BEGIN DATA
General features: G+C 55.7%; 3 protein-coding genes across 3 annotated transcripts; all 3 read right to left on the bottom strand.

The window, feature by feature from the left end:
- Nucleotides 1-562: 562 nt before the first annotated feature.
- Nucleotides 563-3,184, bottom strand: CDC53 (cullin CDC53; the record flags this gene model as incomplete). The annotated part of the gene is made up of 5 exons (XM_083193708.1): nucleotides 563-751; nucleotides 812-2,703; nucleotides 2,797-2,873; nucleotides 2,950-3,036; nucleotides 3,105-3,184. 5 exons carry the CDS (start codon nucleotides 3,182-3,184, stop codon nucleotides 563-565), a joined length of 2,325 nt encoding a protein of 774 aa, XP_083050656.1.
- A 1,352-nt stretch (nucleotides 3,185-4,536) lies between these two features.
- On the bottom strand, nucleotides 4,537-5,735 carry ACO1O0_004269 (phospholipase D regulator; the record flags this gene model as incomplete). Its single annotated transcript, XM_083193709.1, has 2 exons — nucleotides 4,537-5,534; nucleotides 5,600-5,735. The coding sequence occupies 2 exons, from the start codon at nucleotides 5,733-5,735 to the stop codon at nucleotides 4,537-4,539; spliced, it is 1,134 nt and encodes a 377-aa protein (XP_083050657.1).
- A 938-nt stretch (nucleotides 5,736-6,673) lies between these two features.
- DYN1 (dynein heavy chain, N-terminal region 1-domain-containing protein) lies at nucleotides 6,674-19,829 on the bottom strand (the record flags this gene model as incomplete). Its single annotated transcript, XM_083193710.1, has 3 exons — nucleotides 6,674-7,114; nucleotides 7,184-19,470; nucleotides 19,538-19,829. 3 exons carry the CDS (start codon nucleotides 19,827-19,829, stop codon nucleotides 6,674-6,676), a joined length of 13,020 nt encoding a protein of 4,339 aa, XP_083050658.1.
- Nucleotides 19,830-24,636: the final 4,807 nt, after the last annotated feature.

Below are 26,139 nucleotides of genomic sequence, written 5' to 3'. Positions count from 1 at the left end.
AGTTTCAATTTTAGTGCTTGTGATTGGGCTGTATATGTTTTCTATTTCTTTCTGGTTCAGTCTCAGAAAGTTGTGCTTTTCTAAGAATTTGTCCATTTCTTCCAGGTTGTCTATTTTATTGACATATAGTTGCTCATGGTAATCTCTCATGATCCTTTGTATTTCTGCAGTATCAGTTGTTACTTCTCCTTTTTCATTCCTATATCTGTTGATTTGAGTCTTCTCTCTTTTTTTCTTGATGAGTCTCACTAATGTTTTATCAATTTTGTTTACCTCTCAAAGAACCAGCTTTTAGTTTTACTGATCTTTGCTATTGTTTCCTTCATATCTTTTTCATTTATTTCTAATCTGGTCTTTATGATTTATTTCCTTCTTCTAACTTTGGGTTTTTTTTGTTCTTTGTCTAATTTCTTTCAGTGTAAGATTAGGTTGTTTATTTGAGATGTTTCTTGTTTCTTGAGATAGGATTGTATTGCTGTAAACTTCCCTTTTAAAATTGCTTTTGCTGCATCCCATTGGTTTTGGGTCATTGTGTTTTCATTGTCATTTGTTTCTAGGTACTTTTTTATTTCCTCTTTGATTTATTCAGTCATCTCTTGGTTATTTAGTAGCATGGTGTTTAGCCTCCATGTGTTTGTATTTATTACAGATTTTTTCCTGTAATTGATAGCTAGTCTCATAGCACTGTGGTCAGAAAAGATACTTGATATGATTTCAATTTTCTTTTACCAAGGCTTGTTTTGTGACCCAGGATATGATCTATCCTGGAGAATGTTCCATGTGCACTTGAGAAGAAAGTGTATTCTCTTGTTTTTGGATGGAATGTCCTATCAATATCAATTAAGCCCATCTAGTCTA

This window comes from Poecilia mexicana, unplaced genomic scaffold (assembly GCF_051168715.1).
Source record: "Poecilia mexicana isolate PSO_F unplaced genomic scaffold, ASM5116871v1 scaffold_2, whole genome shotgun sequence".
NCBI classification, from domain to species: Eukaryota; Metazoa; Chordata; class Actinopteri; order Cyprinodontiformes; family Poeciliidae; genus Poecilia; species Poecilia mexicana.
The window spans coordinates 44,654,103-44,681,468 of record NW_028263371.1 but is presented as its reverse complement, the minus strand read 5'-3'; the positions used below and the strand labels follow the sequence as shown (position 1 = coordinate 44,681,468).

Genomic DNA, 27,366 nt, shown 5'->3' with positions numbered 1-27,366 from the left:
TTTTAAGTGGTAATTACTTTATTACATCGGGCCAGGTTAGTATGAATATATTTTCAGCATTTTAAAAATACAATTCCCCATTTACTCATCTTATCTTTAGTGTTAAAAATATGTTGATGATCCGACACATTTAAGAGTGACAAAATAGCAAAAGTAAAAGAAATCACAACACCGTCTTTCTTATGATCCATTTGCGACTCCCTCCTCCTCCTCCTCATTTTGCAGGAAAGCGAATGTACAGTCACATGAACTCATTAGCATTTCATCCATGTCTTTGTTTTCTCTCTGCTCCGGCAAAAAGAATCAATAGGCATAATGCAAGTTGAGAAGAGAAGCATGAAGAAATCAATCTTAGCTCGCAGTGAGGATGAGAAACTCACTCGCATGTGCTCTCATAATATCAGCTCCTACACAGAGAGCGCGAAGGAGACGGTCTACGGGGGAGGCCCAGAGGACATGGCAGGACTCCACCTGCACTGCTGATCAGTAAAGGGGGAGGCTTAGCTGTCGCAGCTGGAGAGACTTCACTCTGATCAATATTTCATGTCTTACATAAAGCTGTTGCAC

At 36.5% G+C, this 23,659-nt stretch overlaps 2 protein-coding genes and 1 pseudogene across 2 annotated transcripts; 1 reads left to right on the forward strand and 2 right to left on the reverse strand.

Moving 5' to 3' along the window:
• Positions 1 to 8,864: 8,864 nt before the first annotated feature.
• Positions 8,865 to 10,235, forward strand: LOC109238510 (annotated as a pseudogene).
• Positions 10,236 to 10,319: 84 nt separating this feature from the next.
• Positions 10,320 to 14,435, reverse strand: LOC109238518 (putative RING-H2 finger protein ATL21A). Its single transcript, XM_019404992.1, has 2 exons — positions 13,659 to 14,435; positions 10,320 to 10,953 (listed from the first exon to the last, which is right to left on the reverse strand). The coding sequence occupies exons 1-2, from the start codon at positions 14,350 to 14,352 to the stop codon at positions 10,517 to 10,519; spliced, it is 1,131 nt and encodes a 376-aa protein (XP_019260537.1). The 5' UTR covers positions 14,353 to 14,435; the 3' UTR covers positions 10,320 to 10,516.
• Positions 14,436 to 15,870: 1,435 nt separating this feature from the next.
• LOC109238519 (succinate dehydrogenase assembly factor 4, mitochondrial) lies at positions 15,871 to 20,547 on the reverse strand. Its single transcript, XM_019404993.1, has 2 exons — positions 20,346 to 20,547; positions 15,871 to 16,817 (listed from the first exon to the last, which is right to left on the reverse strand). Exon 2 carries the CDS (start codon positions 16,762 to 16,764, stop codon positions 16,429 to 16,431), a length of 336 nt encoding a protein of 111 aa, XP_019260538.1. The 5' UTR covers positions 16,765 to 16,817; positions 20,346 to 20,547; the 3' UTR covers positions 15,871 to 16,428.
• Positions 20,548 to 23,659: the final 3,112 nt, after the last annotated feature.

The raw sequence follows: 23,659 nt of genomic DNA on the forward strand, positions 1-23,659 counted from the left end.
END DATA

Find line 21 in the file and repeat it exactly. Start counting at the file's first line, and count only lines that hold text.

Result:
• Positions 8,865 to 10,235, forward strand: LOC109238510 (annotated as a pseudogene).